Saturday, July 05, 2003

Lieutenant-Colonel Bill Rabena 

U.S. soldiers find weapons hidden in graves

05.07.2003 - 12:00
By Daniel Trotta

BAGHDAD (Reuters) - Under cover of darkness, they climbed over the cemetery wall and leapt from grave to grave in search
of booty hidden within the sarcophagi.

The U.S. soldiers on Operation Grave Digger found roughly what they were after in Baghdad's King's Cemetery on Saturday:
six AK-47 rifles, five fragmentation grenades, loads of ammunition, bayonets and other weapons including an RPK machine

They also detained half a dozen people, mostly curfew violators but also one man who approached their outer cordon with a
9 mm pistol in his waistband, a grenade in his pocket and papers believed to be plans for an attack.

With an average of 13 attacks a day on the U.S.-led occupation forces and 26 Americans killed since major combat was
declared over on May 1, searches of this kind have taken on urgency. The grenades especially were considered a good find.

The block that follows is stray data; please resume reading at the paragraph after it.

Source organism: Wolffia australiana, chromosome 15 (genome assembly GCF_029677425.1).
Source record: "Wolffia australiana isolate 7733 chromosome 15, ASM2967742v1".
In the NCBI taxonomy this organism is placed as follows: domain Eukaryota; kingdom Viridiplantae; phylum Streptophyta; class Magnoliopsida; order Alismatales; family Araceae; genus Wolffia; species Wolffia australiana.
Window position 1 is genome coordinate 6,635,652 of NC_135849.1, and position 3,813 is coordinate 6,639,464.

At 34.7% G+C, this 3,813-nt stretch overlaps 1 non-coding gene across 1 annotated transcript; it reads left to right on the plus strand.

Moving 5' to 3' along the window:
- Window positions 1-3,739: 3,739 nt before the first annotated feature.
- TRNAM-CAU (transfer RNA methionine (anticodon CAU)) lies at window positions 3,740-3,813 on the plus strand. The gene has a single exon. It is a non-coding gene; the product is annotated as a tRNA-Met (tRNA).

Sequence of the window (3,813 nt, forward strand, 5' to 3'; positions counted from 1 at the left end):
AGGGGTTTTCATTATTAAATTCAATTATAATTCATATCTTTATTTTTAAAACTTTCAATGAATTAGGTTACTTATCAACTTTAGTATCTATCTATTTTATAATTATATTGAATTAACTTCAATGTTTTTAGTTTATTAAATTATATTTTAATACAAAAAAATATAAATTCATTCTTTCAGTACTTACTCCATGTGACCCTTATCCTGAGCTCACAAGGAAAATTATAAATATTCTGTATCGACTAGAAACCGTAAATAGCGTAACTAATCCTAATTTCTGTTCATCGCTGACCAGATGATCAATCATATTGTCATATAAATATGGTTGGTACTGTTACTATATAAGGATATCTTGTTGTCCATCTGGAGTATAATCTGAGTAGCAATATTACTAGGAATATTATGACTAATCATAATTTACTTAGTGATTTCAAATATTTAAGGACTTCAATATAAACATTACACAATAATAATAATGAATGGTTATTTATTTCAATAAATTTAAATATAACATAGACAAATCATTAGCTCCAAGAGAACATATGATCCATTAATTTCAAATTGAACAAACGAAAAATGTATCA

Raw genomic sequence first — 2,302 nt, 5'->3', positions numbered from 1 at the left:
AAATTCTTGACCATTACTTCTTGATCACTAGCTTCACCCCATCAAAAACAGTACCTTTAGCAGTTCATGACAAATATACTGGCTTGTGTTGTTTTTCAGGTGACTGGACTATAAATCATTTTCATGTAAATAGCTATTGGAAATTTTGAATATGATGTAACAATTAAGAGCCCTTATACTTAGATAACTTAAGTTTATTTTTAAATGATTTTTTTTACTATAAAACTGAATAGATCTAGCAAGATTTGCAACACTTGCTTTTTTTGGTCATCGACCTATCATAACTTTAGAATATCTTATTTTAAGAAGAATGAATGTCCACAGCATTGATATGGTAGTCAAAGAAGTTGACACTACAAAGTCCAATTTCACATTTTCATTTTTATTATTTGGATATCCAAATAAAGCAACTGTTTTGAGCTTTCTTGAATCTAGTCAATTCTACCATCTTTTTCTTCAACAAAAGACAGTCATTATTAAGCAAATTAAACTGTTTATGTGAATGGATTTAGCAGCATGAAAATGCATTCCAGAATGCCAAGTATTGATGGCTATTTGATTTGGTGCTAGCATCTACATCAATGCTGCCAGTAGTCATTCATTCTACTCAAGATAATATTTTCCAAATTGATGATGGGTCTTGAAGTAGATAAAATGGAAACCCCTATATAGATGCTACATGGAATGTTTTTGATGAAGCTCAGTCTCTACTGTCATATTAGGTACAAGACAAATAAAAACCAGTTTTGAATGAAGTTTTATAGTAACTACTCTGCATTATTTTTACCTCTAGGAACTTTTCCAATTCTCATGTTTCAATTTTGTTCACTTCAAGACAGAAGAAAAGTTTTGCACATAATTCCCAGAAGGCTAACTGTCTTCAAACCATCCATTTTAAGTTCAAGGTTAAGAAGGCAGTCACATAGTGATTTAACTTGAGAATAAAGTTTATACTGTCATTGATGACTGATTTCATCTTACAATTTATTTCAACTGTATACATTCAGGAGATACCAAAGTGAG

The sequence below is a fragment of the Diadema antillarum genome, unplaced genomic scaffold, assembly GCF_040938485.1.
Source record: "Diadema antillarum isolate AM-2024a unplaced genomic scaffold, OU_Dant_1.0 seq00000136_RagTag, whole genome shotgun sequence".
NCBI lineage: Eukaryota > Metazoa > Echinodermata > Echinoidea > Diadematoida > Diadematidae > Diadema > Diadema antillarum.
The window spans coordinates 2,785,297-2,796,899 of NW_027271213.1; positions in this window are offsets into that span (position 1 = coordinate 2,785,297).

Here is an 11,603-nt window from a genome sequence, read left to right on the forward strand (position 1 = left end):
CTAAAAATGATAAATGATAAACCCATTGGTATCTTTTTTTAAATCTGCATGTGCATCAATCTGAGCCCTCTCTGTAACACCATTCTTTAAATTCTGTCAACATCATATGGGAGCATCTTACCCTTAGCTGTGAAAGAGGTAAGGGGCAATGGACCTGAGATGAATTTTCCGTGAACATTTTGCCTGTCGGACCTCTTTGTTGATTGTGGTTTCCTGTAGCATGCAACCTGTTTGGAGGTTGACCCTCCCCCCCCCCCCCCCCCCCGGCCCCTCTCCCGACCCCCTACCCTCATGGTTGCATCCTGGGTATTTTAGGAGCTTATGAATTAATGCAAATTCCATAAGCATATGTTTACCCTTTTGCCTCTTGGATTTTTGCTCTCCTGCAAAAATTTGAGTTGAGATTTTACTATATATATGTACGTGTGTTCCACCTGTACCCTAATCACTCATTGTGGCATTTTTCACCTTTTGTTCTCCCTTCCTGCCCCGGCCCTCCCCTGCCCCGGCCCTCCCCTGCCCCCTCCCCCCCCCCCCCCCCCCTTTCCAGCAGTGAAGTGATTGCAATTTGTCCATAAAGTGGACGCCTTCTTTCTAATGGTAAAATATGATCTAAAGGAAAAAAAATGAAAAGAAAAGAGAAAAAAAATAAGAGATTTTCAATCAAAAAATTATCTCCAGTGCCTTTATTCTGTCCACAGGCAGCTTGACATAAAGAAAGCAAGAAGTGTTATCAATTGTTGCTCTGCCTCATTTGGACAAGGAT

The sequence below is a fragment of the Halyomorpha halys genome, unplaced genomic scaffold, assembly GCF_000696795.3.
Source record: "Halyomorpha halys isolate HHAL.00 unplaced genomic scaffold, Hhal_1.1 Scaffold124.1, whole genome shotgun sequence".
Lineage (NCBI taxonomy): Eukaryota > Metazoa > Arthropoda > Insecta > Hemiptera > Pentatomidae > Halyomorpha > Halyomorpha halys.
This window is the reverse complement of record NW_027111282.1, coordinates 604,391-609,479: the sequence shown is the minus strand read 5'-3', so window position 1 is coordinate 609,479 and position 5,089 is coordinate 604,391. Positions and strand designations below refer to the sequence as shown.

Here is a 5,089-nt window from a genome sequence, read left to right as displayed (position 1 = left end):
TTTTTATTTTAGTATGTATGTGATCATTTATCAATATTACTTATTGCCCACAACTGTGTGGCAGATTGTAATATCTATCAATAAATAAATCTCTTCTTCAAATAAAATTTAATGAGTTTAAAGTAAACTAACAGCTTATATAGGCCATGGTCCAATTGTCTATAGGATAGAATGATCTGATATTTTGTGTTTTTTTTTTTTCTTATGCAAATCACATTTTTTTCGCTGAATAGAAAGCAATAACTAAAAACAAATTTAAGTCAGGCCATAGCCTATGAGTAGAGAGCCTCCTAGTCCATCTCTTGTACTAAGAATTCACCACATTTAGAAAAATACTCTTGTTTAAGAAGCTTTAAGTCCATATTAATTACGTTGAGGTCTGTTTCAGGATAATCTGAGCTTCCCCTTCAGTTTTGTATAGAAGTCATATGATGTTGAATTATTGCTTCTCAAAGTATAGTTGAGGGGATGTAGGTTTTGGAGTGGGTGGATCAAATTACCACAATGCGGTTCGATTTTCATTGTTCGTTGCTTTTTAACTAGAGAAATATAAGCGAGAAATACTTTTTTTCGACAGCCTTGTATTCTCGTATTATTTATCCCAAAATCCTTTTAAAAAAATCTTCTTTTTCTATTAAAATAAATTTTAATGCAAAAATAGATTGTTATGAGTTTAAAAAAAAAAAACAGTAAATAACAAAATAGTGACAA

"They've been attacking us specifically with this stuff and we know that they are taking some out of there and moving it to
Falluja," said Major Scott Sossaman, referring to an anti- American hotbed some 50 km (30 miles) west of Baghdad.

A prior raid also turned up rocket-propelled grenades and launchers, the weapon of choice for guerrillas.

When they first began graveyard searches, the soldiers randomly removed the lids of the sarcophagi, empty boxes atop the
bodies buried underground. Then they discovered how to tap on the lids and listen for signs of a cache.

Because weapons were stored there, the cemetery was no longer protected under rules of engagement, according to
officers of the 2-3 Artillery Battalion, part of the First Armoured Division. Local people and special operations forces had tipped
them off about the caches.

The soldiers launched Operation Grave Digger after midnight, in the hours of the U.S. imposed curfew, to avoid attracting a
crowd or potential protests from anyone offended by foreigners disturbing the graves of their ancestors.

"One of those rounds was earmarked for a soldier or a convoy... We may have saved somebody's life... It definitely weighs in
favour if you've got to step through a graveyard like this," said Lieutenant-Colonel Bill Rabena, commanding officer of the
artillery unit.


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